Bringing Science Home
In 1879, Richards gave a talk in which she explained how she became interested in the practical applications of chemistry. One day, she said, she had been asked, “What good do you expect [your work] will do in the kitchen?” That question haunted her, and convinced her that science should not exist in a vacuum; it should be applied to benefit society.
Richards began with her own home in Jamaica Plain, where she designed renovations to ensure the flow of clean air, carefully analyzed the water quality of the old well under the porch, and upgraded the wastewater plumbing and drainage systems. Her concern about the connection between the environment and human health was so great that instead of giving friends a traditional housewarming gift, she would analyze their home’s water supply and suggest modifications to improve its quality. Richards devoted much of her time and energy to empowering others with such knowledge–especially disenfranchised constituencies like the urban poor, children, and women. One brainchild was the New England Kitchen, a scientific take-out restaurant that opened in Boston in 1890. Its purpose was to feed nutritious and economical food to the poor, to demonstrate cooking methods, and to function as a nutrition laboratory. The menu included pilgrim succotash, pea soup, corn mush, and Indian pudding.
The kitchen didn’t attract as many locals as Richards had hoped: many of the would-be patrons were immigrants and disliked American fare. But it prompted Massachusetts to ask her to open a demonstration kitchen at the 1893 World’s Columbian Exposition in Chicago. The resulting Rumford Kitchen “scientifically fed” 10,000 exposition visitors a nutritionally balanced lunch for 30 cents each (about $6.50 in today’s dollars). Richards’s exhibit included displays about the human body and diet, marking the first attempt to educate the public about nutrition and introduce it to terms like “calories,” “proteids” (protein), and “carbohydrates.”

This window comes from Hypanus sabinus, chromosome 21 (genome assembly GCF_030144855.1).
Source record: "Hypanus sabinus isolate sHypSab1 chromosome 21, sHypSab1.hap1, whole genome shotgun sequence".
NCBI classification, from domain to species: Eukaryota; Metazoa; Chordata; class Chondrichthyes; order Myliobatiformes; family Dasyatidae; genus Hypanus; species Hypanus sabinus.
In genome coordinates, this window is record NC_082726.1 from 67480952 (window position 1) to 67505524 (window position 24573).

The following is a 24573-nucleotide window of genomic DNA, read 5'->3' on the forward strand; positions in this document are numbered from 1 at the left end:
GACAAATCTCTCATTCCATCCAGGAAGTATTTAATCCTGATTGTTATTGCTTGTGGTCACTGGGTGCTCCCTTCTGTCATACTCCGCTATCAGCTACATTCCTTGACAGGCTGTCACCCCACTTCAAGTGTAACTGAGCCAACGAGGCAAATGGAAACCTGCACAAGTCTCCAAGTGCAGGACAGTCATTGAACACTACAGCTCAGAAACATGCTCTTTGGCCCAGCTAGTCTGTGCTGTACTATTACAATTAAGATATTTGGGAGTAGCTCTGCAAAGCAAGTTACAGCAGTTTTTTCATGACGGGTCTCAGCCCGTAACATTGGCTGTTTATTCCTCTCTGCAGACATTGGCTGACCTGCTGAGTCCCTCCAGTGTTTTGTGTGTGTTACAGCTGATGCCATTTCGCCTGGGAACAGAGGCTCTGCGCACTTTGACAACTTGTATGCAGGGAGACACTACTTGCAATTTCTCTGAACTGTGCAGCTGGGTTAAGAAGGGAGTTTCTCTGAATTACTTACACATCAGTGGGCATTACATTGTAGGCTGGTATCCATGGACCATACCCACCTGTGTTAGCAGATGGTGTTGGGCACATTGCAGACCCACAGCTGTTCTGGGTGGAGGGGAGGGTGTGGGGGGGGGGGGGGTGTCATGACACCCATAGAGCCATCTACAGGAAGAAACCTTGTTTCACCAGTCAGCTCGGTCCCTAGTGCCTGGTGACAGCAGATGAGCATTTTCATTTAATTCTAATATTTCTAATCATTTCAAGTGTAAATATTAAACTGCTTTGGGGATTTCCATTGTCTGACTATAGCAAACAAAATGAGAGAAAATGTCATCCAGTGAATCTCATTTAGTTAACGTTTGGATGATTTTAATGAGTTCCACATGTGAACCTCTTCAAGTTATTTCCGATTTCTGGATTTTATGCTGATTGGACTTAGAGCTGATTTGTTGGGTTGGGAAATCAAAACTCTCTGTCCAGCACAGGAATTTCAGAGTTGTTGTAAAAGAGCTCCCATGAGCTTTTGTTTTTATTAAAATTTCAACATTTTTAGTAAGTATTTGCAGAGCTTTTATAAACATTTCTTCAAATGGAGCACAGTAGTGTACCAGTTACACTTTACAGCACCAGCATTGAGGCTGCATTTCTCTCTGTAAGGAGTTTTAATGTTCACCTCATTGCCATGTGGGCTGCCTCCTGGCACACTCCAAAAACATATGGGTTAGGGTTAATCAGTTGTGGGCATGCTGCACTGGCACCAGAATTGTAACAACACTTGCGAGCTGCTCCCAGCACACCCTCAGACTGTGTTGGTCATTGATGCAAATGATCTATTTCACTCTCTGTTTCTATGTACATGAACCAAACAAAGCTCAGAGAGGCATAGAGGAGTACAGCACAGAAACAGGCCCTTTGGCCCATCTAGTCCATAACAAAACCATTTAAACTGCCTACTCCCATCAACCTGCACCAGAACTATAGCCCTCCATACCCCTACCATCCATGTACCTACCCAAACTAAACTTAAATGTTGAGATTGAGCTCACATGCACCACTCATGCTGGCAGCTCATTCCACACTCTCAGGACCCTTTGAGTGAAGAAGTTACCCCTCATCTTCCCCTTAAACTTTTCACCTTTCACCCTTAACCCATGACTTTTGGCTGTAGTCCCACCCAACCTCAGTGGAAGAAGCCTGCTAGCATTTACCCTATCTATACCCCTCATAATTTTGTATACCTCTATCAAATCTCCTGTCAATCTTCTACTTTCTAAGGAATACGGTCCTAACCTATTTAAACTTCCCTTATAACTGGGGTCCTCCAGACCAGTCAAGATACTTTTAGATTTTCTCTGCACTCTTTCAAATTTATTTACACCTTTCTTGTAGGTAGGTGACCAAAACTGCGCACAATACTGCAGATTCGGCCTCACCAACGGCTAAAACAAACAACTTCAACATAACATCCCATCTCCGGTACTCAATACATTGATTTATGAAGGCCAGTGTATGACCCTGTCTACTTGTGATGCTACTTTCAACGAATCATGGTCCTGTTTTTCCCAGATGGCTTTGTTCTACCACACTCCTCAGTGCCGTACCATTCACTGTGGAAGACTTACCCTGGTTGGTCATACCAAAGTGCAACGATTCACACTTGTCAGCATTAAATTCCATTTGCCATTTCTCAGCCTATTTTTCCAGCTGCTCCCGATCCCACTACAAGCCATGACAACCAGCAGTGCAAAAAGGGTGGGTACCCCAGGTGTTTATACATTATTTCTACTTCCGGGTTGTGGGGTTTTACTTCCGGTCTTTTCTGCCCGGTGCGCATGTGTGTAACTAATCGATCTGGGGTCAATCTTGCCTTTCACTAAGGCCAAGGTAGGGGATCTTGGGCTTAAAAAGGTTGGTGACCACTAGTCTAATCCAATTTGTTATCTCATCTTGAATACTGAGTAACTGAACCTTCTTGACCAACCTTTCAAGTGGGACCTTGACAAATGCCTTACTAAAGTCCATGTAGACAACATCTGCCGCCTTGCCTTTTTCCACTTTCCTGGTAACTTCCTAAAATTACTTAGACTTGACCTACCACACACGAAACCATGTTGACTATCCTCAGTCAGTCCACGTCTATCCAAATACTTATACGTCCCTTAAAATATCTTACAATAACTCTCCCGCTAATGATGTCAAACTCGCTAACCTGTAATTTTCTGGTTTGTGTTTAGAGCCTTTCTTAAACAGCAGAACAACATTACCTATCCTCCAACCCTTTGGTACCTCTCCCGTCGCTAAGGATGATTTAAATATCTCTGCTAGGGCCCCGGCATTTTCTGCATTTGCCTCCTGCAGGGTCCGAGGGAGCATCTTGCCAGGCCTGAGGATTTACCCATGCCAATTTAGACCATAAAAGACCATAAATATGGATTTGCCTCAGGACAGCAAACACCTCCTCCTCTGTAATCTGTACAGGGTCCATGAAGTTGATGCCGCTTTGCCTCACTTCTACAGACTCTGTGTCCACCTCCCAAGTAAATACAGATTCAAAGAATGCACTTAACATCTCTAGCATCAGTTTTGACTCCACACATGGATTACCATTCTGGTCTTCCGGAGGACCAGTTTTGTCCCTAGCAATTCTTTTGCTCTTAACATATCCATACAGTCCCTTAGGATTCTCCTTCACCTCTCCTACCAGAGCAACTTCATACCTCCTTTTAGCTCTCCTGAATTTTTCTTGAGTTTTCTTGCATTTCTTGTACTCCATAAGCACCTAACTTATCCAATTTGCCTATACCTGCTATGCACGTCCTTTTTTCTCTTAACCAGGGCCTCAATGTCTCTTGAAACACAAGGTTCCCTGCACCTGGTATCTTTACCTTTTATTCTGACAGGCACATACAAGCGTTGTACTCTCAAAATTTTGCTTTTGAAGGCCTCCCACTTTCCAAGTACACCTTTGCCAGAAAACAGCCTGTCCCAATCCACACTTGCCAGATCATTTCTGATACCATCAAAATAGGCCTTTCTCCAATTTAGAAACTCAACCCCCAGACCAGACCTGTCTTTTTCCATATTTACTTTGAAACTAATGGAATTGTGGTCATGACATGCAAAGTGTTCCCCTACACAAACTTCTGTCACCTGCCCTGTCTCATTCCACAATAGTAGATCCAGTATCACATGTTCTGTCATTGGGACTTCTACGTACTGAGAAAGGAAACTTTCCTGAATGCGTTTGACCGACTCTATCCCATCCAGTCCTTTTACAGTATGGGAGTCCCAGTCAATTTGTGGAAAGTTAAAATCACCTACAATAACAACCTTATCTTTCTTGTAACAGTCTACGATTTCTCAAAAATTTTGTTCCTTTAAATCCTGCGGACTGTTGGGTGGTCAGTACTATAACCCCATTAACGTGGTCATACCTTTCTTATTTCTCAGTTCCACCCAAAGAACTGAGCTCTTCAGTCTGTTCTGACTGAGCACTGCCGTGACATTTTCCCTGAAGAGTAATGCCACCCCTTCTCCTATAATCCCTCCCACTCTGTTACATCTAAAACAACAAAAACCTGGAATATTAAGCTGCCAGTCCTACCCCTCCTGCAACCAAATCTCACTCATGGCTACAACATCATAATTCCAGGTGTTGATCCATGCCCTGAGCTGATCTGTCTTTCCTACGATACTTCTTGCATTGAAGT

The New England Kitchen also led to a chance to revamp the lunch program in the Boston public schools. Until 1894, school janitors prepared and served lunches. In view of growing awareness about the importance of nutrition (not to mention cleanliness), the school committee hired the kitchen to provide meals; by the time Richards died, it was serving some 5,000 Boston high-school students daily.
In the late 1890s, Richards began focusing on the nascent field of home economics. Today, the term may conjure up memories of sewing and baking cookies in junior high school. But in the early 20th century, the teaching of home economics represented a major educational reform at a time of great cultural and industrial change. With American households shifting from making to buying such things as bread and clothing, running a home required new skills. Home economists like Richards advocated for the relevant instruction at all levels of the educational system. Grounded in sociology and economics, the field aimed to improve living conditions in the home by educating homemakers about issues like sanitation and nutrition–a cause that was right up Richards’s alley.